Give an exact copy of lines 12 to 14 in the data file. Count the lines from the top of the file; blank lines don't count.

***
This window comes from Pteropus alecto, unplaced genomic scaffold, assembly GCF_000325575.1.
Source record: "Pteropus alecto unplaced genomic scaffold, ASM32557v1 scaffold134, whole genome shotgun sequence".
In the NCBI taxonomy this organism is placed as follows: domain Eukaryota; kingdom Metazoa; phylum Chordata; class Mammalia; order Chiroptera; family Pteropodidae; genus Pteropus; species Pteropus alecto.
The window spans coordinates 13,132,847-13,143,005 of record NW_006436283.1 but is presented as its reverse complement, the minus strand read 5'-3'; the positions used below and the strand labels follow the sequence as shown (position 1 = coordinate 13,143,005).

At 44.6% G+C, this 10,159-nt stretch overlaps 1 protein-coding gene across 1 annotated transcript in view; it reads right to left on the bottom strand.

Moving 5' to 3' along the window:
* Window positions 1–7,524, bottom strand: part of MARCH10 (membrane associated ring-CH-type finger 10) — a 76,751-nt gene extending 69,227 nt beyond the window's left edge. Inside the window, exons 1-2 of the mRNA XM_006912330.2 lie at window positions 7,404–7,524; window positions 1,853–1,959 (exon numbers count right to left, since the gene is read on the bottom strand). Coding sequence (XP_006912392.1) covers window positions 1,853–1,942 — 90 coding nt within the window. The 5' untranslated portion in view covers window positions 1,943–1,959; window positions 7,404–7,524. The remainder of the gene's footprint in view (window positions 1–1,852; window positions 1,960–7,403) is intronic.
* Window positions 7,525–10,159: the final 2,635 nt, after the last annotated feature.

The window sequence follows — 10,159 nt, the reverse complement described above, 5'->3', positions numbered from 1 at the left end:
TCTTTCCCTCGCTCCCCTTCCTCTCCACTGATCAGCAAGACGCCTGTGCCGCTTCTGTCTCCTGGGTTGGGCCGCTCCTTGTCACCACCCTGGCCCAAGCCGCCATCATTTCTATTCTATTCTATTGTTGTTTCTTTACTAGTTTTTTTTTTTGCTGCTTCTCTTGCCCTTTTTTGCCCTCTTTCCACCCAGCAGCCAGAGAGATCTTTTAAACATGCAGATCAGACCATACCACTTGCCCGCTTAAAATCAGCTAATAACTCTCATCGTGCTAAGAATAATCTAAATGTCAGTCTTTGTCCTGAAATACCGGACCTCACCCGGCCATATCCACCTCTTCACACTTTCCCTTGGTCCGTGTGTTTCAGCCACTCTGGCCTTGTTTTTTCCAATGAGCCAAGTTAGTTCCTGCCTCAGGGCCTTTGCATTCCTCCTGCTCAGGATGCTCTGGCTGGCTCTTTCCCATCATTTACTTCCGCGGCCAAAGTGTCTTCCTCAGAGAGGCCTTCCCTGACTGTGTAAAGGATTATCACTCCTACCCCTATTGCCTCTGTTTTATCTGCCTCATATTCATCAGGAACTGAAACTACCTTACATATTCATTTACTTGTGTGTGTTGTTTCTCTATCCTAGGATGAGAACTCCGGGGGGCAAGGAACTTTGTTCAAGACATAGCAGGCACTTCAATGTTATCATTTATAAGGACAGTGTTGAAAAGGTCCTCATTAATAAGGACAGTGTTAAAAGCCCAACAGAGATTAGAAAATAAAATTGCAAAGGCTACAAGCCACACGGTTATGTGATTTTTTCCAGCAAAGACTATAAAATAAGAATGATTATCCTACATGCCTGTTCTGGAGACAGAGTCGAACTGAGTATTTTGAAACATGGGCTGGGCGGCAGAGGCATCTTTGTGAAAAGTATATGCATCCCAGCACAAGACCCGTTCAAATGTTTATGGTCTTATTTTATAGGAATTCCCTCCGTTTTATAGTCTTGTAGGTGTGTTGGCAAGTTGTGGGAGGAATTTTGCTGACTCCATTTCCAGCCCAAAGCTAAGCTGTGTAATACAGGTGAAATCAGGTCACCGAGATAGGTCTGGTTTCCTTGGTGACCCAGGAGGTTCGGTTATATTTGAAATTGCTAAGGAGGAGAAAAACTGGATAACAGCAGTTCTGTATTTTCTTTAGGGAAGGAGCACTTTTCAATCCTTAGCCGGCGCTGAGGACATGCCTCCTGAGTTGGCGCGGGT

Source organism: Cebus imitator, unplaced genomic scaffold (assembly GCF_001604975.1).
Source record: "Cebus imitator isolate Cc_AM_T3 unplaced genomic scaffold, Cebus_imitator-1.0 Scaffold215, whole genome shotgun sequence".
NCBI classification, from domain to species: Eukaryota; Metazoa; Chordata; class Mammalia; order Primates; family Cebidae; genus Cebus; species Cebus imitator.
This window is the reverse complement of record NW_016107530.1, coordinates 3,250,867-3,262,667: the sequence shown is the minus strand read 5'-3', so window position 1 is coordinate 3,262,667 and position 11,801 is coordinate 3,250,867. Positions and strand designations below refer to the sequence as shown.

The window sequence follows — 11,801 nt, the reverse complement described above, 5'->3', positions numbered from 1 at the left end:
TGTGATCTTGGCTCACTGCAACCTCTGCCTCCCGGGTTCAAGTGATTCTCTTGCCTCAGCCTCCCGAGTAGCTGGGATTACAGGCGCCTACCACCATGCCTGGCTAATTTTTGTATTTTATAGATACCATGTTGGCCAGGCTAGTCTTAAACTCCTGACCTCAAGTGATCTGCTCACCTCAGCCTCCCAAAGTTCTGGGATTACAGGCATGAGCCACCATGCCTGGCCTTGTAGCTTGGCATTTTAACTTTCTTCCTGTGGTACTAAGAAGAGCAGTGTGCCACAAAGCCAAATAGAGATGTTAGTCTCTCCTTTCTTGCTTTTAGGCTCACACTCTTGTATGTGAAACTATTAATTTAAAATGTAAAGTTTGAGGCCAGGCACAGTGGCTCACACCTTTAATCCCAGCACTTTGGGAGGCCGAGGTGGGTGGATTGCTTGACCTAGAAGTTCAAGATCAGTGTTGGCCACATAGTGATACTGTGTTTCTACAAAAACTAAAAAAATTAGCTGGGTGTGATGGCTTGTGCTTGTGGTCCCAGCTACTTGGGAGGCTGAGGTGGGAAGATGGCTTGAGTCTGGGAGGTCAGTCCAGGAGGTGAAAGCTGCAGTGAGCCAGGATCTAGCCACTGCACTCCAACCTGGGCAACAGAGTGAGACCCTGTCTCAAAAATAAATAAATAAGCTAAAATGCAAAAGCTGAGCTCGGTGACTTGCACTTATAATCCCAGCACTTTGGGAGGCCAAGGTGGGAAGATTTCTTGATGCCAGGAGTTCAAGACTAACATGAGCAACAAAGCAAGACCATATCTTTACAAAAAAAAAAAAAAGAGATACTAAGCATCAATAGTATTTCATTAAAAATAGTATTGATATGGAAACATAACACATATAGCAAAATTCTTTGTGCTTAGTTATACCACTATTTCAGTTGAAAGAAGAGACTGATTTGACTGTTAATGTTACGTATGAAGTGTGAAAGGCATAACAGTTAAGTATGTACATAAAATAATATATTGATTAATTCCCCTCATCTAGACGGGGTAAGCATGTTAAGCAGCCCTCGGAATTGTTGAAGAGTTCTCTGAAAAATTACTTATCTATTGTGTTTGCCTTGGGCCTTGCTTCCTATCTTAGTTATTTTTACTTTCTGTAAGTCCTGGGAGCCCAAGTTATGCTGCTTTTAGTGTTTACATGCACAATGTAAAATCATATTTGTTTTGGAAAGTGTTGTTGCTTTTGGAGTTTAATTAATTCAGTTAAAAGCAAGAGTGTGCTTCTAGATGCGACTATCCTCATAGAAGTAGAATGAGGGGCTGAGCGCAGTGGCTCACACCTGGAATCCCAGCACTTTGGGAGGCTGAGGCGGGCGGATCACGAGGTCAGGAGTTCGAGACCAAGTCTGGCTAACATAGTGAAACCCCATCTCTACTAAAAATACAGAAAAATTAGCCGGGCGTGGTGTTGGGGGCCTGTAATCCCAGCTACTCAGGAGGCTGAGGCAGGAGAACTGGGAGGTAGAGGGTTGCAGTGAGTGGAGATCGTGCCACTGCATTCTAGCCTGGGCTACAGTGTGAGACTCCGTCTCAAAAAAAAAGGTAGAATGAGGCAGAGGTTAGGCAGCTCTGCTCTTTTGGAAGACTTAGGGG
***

Source record: "Cebus imitator isolate Cc_AM_T3 unplaced genomic scaffold, Cebus_imitator-1.0 Scaffold215, whole genome shotgun sequence".
NCBI classification, from domain to species: Eukaryota; Metazoa; Chordata; class Mammalia; order Primates; family Cebidae; genus Cebus; species Cebus imitator.
This window is the reverse complement of record NW_016107530.1, coordinates 3,250,867-3,262,667: the sequence shown is the minus strand read 5'-3', so window position 1 is coordinate 3,262,667 and position 11,801 is coordinate 3,250,867. Positions and strand designations below refer to the sequence as shown.